Reply
    • You are right – but it is on the drawing board along with several hundred other myths. Short answer – no real demonstrated value for gardens so far.

      Reply
  4. I can tell you with certainty that pine bark chunks in a thick layer (6 to 12 inches or even more) have a very positive effect on avocados. The avocado is a surface feeder and its roots do not like too much heat or too much water. The bark holds just enough water and the avocado grows tiny roots right into the bark. They love it!

    Reply
  5. A few years ago I was attempting to grow vegetables in my Central Florida native soil garden. The soil is said to be 70% sand and 30% silt. Each season I added compost at time of planting but the soil appeared incapable of retaining and value gained and required the continual addition of compost. Then I switched to mainly growing in Raised Beds (RBs) filled with 100% compost. In the RBs my ability to grow vegetables improved dramatically. I add fertilizer (normally 10-10-10) pretty much as I did in native soil.
    On reading this article I am thinking that maybe there is a chance the gardening in Central Florida native soil could be improved to at least match what I am doing in RBs. Specifically I question whether the use of wood chip mulch would potentially improve my very sandy soil to a point where it could be a place to grow vegetables successfully.
    Any thoughts on this would be very welcome.
    Thanks

    Reply
    • Wood chips should only be used as mulch, and in that capacity they decompose slowly. Florida might be quite different with the hot weather.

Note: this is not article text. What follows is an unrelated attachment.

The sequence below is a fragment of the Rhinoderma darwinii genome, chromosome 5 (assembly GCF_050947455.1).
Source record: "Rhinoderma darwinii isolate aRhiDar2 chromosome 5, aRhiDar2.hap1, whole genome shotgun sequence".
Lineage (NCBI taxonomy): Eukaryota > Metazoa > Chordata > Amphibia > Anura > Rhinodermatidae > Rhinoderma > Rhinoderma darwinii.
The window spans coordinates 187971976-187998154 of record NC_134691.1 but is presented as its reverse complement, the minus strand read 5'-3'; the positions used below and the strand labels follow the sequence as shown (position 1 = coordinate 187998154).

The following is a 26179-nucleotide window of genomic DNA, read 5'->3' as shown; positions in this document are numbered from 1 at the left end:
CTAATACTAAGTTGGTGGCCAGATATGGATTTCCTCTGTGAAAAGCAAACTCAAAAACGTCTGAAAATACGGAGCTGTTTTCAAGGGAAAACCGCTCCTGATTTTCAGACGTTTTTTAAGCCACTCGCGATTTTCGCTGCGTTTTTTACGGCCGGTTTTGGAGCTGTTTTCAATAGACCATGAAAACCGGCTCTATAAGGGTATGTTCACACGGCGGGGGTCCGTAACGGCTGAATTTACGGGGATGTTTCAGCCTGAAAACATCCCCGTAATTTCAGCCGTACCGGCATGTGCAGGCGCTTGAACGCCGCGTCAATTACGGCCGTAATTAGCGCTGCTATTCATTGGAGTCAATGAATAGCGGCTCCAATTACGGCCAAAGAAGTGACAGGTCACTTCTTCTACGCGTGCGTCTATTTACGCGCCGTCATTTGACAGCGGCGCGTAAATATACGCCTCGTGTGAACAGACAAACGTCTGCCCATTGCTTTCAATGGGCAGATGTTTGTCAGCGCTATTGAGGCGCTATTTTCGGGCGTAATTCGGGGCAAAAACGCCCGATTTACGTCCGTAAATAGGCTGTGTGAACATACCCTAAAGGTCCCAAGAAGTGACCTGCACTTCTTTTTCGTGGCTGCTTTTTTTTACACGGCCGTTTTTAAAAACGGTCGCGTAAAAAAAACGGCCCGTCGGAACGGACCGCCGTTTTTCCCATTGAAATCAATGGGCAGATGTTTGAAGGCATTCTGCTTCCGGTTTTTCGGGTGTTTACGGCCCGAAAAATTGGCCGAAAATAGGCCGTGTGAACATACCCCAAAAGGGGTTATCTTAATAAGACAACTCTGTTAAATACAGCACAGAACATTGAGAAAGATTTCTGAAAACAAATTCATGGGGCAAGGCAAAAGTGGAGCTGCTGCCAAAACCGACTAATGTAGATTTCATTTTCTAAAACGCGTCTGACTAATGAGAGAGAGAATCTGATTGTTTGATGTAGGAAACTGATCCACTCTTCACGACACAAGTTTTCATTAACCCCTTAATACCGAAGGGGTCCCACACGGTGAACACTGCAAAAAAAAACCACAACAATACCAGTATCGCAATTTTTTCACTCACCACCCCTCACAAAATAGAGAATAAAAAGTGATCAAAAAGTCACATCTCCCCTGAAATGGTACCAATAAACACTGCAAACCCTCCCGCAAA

Reply
    • Many of us gardeners would like to have your soil issues instead of tenacious clay and/or stony soil. Just keep adding organic materials– whatever will decompose, preferably “organic,” so you are not adding a pesticide/herbicide burden to overcome. Ostensibly raised beds make this easier, except that the damn things require a lot of material to fill– too often wheelbarrowed in by gardener. Whew! Don’t give up. You might find local suppliers eager to get rid of organic materials– like a local horse stable, or other animal enclosure– chickens, rabbits, goats, etc. Hay, grass etc can also be great.

      Reply
    • They are similar but not exactly the same. Bark tends to repel water whereas wood chips absorb it. Some people feel this is a significant difference – I am not so convinced. Bark will keep water in the soil longer, keep weeds down, and will decompose.

      The best option is probably the one that you can get locally.

      Reply
      • I’m seeing buckwheat husks more and more often in potted nursery plants, and I’ve seen it on sale on bags as well. It may be a regional thing, as I live in a big buckwheat producing area.

        Reply
        • Buckwheat husks should be, I would think, the perfect mulch if one could get enough cheaply. A long time ago I was able to get cocoa husks, a waste product, and they were wonderful. And you’d get this occasional wonderful whiff of chocolate.

          Reply